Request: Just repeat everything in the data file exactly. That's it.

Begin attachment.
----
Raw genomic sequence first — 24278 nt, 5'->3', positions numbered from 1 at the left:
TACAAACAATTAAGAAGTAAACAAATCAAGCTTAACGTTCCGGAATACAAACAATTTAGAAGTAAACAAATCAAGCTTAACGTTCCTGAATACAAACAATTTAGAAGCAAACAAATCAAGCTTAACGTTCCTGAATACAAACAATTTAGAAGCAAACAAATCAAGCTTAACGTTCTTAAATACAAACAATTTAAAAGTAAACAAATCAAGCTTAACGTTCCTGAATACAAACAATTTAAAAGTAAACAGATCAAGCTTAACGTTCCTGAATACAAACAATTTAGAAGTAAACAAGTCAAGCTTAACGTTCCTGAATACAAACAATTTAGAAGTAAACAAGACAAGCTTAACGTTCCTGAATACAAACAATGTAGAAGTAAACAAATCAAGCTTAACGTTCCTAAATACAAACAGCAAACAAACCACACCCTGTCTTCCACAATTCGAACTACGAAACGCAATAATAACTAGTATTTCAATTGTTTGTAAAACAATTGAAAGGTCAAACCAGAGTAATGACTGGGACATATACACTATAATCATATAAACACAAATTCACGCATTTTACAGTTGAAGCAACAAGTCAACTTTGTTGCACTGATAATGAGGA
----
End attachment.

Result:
Raw genomic sequence first — 24278 nt, 5'->3', positions numbered from 1 at the left:
TACAAACAATTAAGAAGTAAACAAATCAAGCTTAACGTTCCGGAATACAAACAATTTAGAAGTAAACAAATCAAGCTTAACGTTCCTGAATACAAACAATTTAGAAGCAAACAAATCAAGCTTAACGTTCCTGAATACAAACAATTTAGAAGCAAACAAATCAAGCTTAACGTTCTTAAATACAAACAATTTAAAAGTAAACAAATCAAGCTTAACGTTCCTGAATACAAACAATTTAAAAGTAAACAGATCAAGCTTAACGTTCCTGAATACAAACAATTTAGAAGTAAACAAGTCAAGCTTAACGTTCCTGAATACAAACAATTTAGAAGTAAACAAGACAAGCTTAACGTTCCTGAATACAAACAATGTAGAAGTAAACAAATCAAGCTTAACGTTCCTAAATACAAACAGCAAACAAACCACACCCTGTCTTCCACAATTCGAACTACGAAACGCAATAATAACTAGTATTTCAATTGTTTGTAAAACAATTGAAAGGTCAAACCAGAGTAATGACTGGGACATATACACTATAATCATATAAACACAAATTCACGCATTTTACAGTTGAAGCAACAAGTCAACTTTGTTGCACTGATAATGAGGA